The envoy was unavailable over two days when we tried to reach him by telephone.
In Kampala, PS Mugume said he had apologised and been sanctioned over the unauthorised disclosure of sensitive information.

“The officer (Nyago) has been cautioned and all Heads of Missions briefed to distinguish between internal briefing documents and what they can share,” he said.
The diplomatic incident brings to the fore the debate about the hazards of staffing Uganda’s Foreign Service with political appointees, majority of whom are election losers.
This newspaper in an article following the 2012 reshuffle of the ambassadors established that only eight out of 34 Heads of Missions at the time were career diplomats.

The result has been tension and ugly power fights between career diplomats and politicians parachuted and installed as their supervisors, declining quality of representation of Uganda in foreign capitals and, as it happened at the UN on August 11, avoidable diplomatic gaffes.

On Friday, Ambassador Mugume said the Chargé d’affaires was “understandably overwhelmed and doesn’t know” classification and handling of different diplomatic correspondences as the substantive Permanent Representative to the UN, Ambassador Richard Nduhura, was on leave.

Uganda has since reached out to parties that received the dossier to explain that it was “circulated in error”, although the points in the document “were genuine concerns.”

The meeting with US Ambassador Malac in Kampala, according to Mugume, was held because “we didn’t want them to misunderstand that we were against the IGAD (Inter-Governmental Authority on Development) summit resolution”.
Mr Chris Brown, the spokesman for the US embassy in Kampala, said they do not comment on “diplomatic discussions”.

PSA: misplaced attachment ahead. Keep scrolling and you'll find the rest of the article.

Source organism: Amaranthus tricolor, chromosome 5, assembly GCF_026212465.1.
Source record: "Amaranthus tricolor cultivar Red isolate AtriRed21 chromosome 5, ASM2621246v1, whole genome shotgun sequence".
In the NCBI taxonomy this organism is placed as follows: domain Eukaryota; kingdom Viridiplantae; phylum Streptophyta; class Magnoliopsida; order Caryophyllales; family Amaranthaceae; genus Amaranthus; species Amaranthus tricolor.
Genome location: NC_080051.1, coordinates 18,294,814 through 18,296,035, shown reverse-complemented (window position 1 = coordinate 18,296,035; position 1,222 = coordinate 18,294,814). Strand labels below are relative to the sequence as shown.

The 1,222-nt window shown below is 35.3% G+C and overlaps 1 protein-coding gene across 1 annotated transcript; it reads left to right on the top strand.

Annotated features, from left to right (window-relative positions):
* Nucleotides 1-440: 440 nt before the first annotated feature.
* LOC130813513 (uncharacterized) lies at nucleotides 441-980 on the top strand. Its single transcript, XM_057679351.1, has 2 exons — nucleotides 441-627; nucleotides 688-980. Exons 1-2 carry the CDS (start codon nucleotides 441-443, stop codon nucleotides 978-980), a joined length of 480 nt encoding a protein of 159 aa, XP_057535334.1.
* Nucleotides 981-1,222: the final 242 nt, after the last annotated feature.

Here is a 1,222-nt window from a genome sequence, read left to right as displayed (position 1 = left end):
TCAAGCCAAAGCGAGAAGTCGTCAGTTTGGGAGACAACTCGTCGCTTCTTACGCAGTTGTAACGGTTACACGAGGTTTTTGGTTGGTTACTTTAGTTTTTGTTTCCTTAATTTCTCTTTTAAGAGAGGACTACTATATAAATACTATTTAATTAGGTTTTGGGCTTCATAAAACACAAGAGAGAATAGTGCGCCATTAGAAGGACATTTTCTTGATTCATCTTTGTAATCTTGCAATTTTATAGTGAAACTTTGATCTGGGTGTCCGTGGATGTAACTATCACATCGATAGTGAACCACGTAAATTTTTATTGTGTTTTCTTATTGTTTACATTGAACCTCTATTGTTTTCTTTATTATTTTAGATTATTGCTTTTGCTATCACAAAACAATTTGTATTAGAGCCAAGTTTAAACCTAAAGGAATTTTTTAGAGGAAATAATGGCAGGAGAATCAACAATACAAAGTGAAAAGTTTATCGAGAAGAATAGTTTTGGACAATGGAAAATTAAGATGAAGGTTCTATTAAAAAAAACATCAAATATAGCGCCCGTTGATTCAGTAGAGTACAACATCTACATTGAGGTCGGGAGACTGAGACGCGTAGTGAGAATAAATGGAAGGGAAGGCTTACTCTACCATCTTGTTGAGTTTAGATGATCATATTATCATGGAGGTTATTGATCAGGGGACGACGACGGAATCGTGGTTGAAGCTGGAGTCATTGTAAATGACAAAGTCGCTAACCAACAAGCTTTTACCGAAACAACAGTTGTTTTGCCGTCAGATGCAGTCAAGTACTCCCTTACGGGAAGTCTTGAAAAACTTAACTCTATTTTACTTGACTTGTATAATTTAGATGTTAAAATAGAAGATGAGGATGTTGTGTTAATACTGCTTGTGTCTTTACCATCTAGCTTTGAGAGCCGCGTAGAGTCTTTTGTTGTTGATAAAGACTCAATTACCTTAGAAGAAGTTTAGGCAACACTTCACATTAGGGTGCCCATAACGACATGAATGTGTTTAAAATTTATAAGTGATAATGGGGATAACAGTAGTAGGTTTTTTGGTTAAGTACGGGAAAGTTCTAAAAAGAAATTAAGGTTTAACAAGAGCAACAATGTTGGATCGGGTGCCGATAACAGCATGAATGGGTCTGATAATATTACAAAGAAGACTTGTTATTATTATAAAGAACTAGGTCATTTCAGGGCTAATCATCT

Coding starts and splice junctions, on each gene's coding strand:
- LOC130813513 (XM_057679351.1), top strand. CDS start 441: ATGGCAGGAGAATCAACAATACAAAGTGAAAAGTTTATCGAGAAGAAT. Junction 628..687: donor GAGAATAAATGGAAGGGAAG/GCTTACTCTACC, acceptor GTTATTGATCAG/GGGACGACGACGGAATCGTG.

IGAD Plus leaders in a July 16 summit attended by, among others, President Museveni, agreed on the deployment of a Regional Protection Force in South Sudan and extension of the tenure of UNMISS and expansion of its mandate.

Uganda’s position as elucidated in the new document appeared to contrast its July commitment, which some in UN circles interpreted as a lack of unified support within eastern Africa for the proposed South Sudan solution.
That notwithstanding, the UN Security Council passed the US-sponsored resolution by 11:4 vote; slapping a one-year arms embargo, an authorisation for UNMISS to use “all means necessary” in execution of its mandate, a call for unrestrained access to UN personnel and demand for South Sudan’s government to comply with the resolution unconditionally.

The provisions of the resolutions, as passed, was a diplomatic kick in the teeth of Uganda whose troops, the UPDF, fought alongside the Sudanese People’s Liberation Army or SPLA against Khartoum forces, leading first to the 2005 peace deal and, in 2011, a referendum and independence. The latest bout of violence in Juba has pushed some 52, 000 South Sudanese as refugees in Uganda, according to an August 2, 2016 UN refugee agency update, underlining Uganda’s legitimate interest in the evolving situation in the country.

President Museveni on Friday, August 19, tweeted that he had met with South Sudanese security officials led by SPLA Chief of General Staff, Gen Paul Malong, but details of their conversation were not immediately available.